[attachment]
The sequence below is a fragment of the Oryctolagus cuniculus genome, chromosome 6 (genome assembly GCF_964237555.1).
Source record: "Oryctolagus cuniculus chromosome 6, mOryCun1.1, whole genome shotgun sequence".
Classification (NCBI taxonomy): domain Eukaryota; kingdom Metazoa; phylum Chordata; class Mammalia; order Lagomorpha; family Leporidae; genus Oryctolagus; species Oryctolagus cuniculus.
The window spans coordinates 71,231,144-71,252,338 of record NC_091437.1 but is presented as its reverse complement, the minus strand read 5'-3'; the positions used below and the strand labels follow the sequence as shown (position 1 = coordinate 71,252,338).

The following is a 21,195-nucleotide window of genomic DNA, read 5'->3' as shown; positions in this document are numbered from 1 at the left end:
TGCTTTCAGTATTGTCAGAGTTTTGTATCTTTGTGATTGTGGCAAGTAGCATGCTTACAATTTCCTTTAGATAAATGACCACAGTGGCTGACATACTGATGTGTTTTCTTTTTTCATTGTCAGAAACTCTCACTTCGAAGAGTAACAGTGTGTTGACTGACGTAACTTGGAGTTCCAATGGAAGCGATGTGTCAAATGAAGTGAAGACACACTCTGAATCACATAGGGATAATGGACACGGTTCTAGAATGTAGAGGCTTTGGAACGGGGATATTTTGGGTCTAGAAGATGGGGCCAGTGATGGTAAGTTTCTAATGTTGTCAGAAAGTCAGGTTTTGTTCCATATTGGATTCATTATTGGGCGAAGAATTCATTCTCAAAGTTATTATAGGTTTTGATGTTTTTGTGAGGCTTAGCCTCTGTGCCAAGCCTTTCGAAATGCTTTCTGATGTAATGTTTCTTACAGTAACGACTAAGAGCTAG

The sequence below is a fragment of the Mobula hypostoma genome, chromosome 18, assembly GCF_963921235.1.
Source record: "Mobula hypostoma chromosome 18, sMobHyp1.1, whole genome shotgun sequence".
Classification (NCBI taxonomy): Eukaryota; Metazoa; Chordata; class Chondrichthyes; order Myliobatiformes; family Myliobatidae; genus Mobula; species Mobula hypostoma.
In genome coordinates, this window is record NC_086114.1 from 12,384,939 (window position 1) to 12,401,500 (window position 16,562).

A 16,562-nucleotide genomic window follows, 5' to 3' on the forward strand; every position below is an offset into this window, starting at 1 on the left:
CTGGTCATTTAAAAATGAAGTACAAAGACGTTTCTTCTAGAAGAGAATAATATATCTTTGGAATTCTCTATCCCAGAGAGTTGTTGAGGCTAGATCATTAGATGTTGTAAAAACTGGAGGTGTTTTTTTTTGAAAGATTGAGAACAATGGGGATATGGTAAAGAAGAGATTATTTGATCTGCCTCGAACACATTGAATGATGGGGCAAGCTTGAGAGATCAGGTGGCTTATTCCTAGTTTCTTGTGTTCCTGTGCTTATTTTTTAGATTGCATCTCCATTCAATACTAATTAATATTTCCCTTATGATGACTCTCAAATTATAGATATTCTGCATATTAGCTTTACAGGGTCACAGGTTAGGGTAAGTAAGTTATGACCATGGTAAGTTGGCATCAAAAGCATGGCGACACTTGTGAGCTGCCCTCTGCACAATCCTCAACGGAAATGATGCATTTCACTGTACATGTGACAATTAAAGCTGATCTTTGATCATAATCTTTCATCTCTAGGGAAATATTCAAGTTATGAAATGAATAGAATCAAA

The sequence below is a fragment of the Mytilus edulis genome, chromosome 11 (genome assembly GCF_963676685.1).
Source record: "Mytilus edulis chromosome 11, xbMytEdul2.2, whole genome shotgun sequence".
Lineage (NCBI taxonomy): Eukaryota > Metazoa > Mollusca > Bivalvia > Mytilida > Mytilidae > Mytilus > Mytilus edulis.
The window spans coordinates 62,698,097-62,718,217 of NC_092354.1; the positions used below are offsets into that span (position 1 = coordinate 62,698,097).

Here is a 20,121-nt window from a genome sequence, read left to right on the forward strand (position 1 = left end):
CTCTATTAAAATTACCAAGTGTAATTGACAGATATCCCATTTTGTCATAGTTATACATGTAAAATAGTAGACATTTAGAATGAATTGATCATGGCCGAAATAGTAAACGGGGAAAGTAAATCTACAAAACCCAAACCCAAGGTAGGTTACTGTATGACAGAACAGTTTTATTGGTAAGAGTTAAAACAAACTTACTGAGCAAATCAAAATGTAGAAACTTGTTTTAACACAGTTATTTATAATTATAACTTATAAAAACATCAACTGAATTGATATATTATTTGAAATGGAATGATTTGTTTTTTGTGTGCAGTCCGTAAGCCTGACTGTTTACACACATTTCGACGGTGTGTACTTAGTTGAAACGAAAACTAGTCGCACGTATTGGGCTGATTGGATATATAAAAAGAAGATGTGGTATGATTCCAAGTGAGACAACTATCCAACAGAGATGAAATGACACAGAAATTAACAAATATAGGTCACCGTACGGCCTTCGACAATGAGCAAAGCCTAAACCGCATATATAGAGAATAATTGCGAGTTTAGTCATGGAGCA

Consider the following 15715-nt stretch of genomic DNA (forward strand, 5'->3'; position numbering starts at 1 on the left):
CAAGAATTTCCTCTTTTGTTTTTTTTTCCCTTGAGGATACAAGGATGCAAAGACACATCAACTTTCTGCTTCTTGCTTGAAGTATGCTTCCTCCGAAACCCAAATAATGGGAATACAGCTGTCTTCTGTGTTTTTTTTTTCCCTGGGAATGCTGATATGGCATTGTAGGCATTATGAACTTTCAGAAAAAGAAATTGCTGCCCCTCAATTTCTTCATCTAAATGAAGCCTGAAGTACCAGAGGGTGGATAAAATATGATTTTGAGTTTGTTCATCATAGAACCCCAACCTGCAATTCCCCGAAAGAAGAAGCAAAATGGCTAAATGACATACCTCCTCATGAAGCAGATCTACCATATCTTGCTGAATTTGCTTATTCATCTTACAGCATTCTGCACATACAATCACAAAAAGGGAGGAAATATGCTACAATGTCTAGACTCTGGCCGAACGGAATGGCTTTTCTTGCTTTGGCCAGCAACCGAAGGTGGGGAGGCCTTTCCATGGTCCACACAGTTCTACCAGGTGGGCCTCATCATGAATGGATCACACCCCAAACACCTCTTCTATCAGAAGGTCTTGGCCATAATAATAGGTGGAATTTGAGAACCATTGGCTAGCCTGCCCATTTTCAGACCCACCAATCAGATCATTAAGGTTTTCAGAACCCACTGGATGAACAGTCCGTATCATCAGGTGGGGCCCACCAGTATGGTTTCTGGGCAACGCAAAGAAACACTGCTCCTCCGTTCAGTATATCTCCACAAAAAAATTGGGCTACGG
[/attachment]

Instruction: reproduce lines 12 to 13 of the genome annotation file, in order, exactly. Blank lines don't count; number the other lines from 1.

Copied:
CTGGTCATTTAAAAATGAAGTACAAAGACGTTTCTTCTAGAAGAGAATAATATATCTTTGGAATTCTCTATCCCAGAGAGTTGTTGAGGCTAGATCATTAGATGTTGTAAAAACTGGAGGTGTTTTTTTTTGAAAGATTGAGAACAATGGGGATATGGTAAAGAAGAGATTATTTGATCTGCCTCGAACACATTGAATGATGGGGCAAGCTTGAGAGATCAGGTGGCTTATTCCTAGTTTCTTGTGTTCCTGTGCTTATTTTTTAGATTGCATCTCCATTCAATACTAATTAATATTTCCCTTATGATGACTCTCAAATTATAGATATTCTGCATATTAGCTTTACAGGGTCACAGGTTAGGGTAAGTAAGTTATGACCATGGTAAGTTGGCATCAAAAGCATGGCGACACTTGTGAGCTGCCCTCTGCACAATCCTCAACGGAAATGATGCATTTCACTGTACATGTGACAATTAAAGCTGATCTTTGATCATAATCTTTCATCTCTAGGGAAATATTCAAGTTATGAAATGAATAGAATCAAA

The sequence below is a fragment of the Mytilus edulis genome, chromosome 11 (genome assembly GCF_963676685.1).